My neck stiffened with fear. Not another creature performing strange acts. Could I manage another such encounter? I shuddered as he walked over to a silver box in the Guardroom. Reluctantly, I followed. He bent down to open a cupboard near the floor, and took out a bottle of liquid.
“This will clean the dishes,” he explained, opening the door to one of the silver boxes, and pouring something into it.
I peered in. There were various things sticking up in a container to one side. Were these weapons? Perhaps they were specially shaped arrows, or knives. Whatever they were, they did not perturb Augustus, who shut the door and pressed a disc marked Power. It played a descending major triad in reply.
“It sings,” I exclaimed, relief making me smile.“How did you know what to do?”
“I pushed the button marked Power.”
“Can folk read?”
“Everyone reads,” sneered Pandora. “Surely you know that.”
“In my time, folk could not read.”
“You lived during the Dark Ages.”
I opened my mouth to reply, when Augustus interrupted.
“There are several different kinds of cleaning you can do.” He indicated a row of buttons. “These dishes aren’t really dirty, so I’ll press the button that says Normal Wash.”
As he pressed another silver disc, the silver box sighed, like a reluctant maid rising from her bed of a morning.
“It sighs as it cleans,” I remarked. “Clearly the creature lives.”
“It’s just a machine,” said Pandora. “Look at it, it’s made of metal. If you touch it, it feels cold.”
By way of response, I felt her orange fur. “You have not the warmth of a living being,” I said into those sea-green eyes that stared at me unblinkingly. “By your argument, you’re not alive. Of what substance are you made?”
She thumped her tail, and glowered.
“Pandora and I are just stuffed toys,” said Augustus.
“But you can speak,” I said. “Have you souls?”
“What’s that?” asked Augustus.
“’Tis the living spark that you carry with you after death,” I replied. “’Tis that very part of you that never dies. Your soul is marked by your actions in life, and God judges the state of your soul after death.”
Pandora yawned hugely into my face. “Who cares about that?” she observed. “I believe in living in the here-and-now. If we don’t do something, Roomba and Scooba will go to Parliament and get their rights and we’ll have nothing. We need to go to Whitehall.”
I wasn’t at all sure that I wanted to help that irritating cat, not to mention those platter-shaped beings, but my husband Richard had fought hard for the people’s rights in the Land of England all those years ago. Folk called him The People’s Champion. Mayhap, my task now was to help these creatures, these strange non-people beings who could talk and move around rooms as if they were alive and could exercise Free Will. I drew myself up.
“You?” exclaimed Pandora with disdain. “They’re never going to listen to someone wearing a long velvet dress with a pointed headdress and veil. You look like a witch.”
At that moment, my scribe opened the door and came in.
“I see you’ve met everybody, Lady Cecylee,” she remarked smiling, as she scooped Pandora up into her arms.
“Where are we?”
“This is my apartment. You are standing in my living room. That,” she pointed to the guardroom, “is my kitchen.”
“Lady Cecylee wants to go to Parliament to plead for Robot rights,” remarked Augustus.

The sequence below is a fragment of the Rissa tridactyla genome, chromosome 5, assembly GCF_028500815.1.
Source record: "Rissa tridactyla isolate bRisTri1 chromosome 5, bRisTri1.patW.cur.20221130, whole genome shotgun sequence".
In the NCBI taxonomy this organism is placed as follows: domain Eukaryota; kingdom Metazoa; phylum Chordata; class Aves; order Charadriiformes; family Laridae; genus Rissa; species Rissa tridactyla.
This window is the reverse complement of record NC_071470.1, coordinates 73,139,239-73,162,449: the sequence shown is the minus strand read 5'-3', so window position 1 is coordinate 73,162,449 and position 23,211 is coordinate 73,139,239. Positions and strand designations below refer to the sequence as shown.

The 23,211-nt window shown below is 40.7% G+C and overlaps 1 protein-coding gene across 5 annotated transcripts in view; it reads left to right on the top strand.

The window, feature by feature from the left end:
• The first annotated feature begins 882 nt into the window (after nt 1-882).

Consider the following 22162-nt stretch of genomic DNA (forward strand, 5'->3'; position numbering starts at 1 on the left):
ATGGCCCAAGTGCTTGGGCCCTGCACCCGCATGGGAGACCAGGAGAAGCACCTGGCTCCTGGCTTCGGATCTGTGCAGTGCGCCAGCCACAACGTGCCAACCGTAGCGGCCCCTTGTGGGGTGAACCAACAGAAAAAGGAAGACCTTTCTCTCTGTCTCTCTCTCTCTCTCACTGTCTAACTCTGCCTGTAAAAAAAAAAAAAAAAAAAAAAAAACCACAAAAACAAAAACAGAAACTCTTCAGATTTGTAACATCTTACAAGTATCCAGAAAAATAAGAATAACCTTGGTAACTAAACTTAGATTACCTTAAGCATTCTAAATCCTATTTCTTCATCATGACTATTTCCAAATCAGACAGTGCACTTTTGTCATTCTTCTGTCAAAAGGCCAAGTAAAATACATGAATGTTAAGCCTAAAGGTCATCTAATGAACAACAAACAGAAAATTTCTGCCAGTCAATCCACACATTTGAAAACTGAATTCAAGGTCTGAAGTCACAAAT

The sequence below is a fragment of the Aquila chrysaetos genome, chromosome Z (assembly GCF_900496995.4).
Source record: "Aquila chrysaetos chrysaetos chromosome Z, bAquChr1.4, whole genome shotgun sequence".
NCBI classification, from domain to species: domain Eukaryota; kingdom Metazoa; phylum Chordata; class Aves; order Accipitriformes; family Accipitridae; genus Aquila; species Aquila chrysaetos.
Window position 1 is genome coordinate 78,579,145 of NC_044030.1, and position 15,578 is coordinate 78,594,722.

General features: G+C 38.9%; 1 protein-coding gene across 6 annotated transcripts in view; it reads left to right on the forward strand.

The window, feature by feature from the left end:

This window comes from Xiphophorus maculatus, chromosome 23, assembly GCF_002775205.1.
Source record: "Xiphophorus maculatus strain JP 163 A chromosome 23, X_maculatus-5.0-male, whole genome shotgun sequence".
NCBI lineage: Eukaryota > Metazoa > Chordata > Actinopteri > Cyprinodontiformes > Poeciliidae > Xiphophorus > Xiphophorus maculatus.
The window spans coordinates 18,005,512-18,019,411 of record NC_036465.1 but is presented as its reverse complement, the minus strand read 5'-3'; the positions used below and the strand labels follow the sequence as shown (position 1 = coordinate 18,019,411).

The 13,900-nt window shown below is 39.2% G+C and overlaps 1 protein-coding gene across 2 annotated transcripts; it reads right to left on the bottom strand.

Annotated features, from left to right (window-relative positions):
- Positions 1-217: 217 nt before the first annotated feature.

My scribe sighed as she sat in one of those moon-backed chairs.
“It’s not so simple.” She stroked Pandora’s orange fur as if she were a real cat. We have to think about what robots are going to be used for. The greatest need is to help nurses move elderly people. Many nurses have been badly injured trying to move them. Robots could do that task instead, and save their backs.”
“So what is the difficulty?” I took the chair opposite, arranging my velvet skirts around my feet.
“We don’t want robots taking decisions into their own hands, because we don’t know if we can trust them to act ethically. It would be a real problem if a robot with the strength to lift people suddenly turned that strength against them, breaking their arms and legs.”
I shuddered. Why had it not occurred to me that these beings could be a force for evil as well as good? Perhaps because they didn’t seem human?
“You do not think they should have rights?” I asked.
“Not until we know a great deal more about them,” said my scribe. “We need a public discussion.”
“I would like to attend such an important meeting,” I remarked. “When is it going to be?”
She smiled. “We don’t do things by formal meetings any more. This discussion will take place in the press, over the airwaves and on social media.”
I was silent. How could I respond to something I didn’t understand? Perhaps I should leave this matter to others. My six hundred years was weighing on me, and I was becoming tired.
My scribe smiled again. “Let us celebrate your birthday.” She went to another silver box in the guardroom-kitchen and drew out a bottle of bubbly wine, and a cake. But best of all was my present, a silver box the size of a pack of playing cards, which she told me was called an iPhone. I used it to take pictures of my new friends.
Food for Thought
Shades of Unreality plays with the principle questions of ontology, what is a thing, what things fit into which categories, and what are the various modes of being. Shades is populated by two stuffed toys, one figment of the imagination, one robot, assorted machines and one human being, all of whom engage in lively conversation about what it means to be real, and the ethical implications of that reality.
About the Author
Cynthia Sally Haggard graduated from Lesley University, Cambridge MA, in June 2015, with an MFA in Creative Writing (fiction). She published THWARTED QUEEN in 2011, which has been shortlisted for many awards, including an Honorable Mention for the 2012 Eric Hoffer Commercial Fiction Award. To date, sales have surpassed $40,000